Most transformers are cooled by either oil or air while operating at temperatures much higher than ambient. In fact, operating temperatures
of 65 °C for oil-filled units and 150 °C for air-cooled transformers are common. Nevertheless, problems with transformers often manifest themselves in overheating or hot spots, making thermal imaging a good tool for finding problems. Power and distribution transformers change electric current from one voltage to another. They accomplish this process when electricity flowing through a coil at one voltage induces current in a second coil. The amount of change is a function of the number of windings on the coils.
The following section focuses on monitoring external and internal conditions of oil-filled transformers. Dry transformers also can exhibit both external or internal connection problems, and external connection problems can be detected as with oil-filled units. Beyond that, dry transformers have coil temperatures so much higher than ambient, it is difficult to detect internal problems before irreparable damage occurs.
What we check
At a minimum, we use our thermal imager to look at external connections, cooling tubes and cooling fans and pumps as well as the surfaces of critical transformers.
What we look for
In oil-filled transformers we monitor the following external components:
- High- and low-voltage bushing connections. Overheating in a connection indicates high resistance and that the connection is loose or dirty. Also, compare phases, looking for unbalance and overloading.
- Cooling tubes. On oil-cooled transformers, cooling tubes will normally appear warm. If one or more tubes are comparatively cool, oil flow is being restricted and the root cause of the problem needs to be determined.
- Cooling fans/pumps. Inspect fans and pumps while they are running. A normally operating fan or pump will be warm. A fan or pump with failing bearings will be hot. A fan or pump that is not functioning at all will be cold.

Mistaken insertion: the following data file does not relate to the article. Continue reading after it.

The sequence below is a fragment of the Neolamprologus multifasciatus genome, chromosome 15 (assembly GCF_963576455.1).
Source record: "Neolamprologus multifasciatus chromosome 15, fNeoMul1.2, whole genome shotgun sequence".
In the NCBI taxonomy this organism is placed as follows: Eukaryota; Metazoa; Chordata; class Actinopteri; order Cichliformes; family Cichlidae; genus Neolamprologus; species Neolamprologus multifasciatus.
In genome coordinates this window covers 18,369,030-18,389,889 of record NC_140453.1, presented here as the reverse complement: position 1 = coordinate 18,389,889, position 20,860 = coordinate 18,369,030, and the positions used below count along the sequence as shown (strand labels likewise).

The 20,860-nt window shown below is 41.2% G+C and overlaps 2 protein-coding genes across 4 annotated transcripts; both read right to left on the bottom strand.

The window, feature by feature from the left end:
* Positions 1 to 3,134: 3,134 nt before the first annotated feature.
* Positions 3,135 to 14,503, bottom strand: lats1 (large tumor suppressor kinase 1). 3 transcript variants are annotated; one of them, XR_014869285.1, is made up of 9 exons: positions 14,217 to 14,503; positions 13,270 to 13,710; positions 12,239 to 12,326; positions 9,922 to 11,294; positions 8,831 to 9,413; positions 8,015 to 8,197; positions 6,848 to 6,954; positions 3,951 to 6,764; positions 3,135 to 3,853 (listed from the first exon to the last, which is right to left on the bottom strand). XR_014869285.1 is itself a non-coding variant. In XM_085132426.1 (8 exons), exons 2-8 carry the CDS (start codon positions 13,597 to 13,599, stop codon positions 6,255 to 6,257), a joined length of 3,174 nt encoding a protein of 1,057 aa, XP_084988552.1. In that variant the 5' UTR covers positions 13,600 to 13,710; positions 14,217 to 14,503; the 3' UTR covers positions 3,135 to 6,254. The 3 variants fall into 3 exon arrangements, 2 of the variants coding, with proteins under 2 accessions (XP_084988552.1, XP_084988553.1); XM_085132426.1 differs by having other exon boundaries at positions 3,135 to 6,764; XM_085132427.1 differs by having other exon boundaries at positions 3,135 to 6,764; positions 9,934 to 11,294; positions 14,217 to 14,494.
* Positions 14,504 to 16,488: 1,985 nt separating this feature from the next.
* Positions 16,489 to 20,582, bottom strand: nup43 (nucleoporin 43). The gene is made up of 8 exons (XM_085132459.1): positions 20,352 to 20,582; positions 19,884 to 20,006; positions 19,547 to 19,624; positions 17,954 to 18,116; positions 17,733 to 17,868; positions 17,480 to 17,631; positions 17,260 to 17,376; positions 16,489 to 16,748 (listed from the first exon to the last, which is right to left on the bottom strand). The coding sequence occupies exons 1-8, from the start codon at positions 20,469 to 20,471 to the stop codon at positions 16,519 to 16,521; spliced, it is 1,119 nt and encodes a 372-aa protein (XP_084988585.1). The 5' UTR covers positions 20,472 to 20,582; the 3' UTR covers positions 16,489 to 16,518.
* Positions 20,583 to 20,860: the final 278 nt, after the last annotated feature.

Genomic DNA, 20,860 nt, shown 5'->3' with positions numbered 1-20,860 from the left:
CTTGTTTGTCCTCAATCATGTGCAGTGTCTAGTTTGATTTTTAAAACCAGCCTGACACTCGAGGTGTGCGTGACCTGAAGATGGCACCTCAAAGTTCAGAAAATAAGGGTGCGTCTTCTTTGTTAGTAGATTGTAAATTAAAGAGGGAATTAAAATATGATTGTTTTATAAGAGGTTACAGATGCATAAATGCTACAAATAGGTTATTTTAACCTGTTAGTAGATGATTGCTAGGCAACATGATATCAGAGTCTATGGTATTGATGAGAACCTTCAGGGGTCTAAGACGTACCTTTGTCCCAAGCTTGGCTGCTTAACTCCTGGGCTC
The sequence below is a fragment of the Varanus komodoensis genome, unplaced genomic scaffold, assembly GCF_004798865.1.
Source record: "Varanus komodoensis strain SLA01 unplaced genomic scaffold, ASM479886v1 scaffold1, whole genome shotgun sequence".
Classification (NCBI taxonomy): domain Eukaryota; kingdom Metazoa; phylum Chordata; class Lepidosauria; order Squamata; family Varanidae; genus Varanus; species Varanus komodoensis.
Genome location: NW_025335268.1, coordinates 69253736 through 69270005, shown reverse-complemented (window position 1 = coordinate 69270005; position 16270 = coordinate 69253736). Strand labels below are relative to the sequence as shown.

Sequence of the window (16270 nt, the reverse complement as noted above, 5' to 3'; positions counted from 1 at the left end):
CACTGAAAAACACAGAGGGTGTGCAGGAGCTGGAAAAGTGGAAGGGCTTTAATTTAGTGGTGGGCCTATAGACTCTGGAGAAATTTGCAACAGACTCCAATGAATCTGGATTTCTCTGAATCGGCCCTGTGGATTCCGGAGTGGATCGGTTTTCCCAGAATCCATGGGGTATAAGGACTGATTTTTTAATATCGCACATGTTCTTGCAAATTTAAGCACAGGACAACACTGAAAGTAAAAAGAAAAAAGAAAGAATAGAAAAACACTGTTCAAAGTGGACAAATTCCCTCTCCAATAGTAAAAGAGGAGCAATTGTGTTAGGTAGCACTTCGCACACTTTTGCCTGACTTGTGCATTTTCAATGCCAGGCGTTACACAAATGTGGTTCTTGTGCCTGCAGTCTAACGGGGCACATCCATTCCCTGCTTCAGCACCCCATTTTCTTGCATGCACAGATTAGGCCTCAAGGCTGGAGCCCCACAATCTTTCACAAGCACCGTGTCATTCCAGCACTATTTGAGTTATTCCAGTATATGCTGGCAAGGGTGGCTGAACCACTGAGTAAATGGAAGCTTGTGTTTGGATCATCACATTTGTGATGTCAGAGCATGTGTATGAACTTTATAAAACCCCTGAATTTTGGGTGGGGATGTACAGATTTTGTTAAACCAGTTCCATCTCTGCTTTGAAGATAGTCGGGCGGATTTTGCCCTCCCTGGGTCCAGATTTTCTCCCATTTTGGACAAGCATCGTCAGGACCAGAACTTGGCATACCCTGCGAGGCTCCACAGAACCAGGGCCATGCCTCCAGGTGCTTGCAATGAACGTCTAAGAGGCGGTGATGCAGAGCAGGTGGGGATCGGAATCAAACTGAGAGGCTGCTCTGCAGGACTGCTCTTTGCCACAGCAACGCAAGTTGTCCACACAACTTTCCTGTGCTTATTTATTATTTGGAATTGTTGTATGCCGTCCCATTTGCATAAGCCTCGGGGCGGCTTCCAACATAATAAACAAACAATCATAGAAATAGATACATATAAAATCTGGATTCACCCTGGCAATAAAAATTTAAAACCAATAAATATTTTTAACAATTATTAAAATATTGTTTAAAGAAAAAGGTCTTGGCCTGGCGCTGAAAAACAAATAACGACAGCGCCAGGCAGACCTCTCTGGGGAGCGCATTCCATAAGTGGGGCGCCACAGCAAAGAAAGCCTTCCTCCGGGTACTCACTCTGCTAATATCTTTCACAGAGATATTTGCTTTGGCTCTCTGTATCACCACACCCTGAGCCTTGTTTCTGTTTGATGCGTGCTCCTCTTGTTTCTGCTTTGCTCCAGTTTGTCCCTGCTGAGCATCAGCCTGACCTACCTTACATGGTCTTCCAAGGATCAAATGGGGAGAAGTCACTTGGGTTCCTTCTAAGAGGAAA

For thermography to be effective in pinpointing an internal transformer problem, the malfunction must generate enough heat to be detectable on the outside. Oil-filled transformers may experience internal problems with the following:
- Internal bushing connections. Note: connections will be much hotter than surface temperatures read by an imager indicate.
- Tap changers. Tap changers are devices for regulating transformer output voltage to required levels. An external tap changer compartment should be no warmer than the body of the transformer. Since not all taps will be connected at the time of an inspection, IR inspection results may not be conclusive.
Our thermal imagers now include IR-Fusion®, a technology that fuses a visual, or visible light, image with an infrared image for better identification, analysis and image management.
The dual images are accurately aligned at any distance heightening details so problems are easier to spot.
What represents a “red alert?”
Equipment conditions that pose a safety risk should get the highest priority for repairs. However, the imminent failure of any piece of critical equipment constitutes a red alert. Key operations, maintenance and safety personnel should play roles in quantifying “warning” and “alarm” levels for the power supplies to critical assets. (Note: alarm levels for specific equipment can be set on Fluke handheld thermal imagers.)
Throughout, personnel responsible for monitoring transformers should keep in mind that like an electric motor, a transformer has a minimum operating temperature that represents the maximum allowable rise in temperature above ambient, where the specified ambient is typically 40 °C. It is generally accepted that a 10 °C rise above its maximum rated operating temperature will reduce a transformer’s life by 50 percent.
What’s the potential cost of failure?
For power delivery companies, transformer failures can be very costly. A transformer failure in the summer of 2005 in Oslo, Norway resulted in a 50-minute power outage for 200,000 customers, left people trapped in subways and elevators, and cost the power delivery company responsible for the transformer 10 million Norwegian kroner (£1.2 million, GBP) in compensation to NVE, Norway’s main power supplier. For a failed transformer at your facility, you can do an analysis of the cost of repair or replacement, lost production opportunity and lost labour costs for affected equipment.
Whenever we discover a problem using a thermal imager, we use our associated thermal imaging software to document our findings in a report, including a thermal image and a digital photograph of the equipment.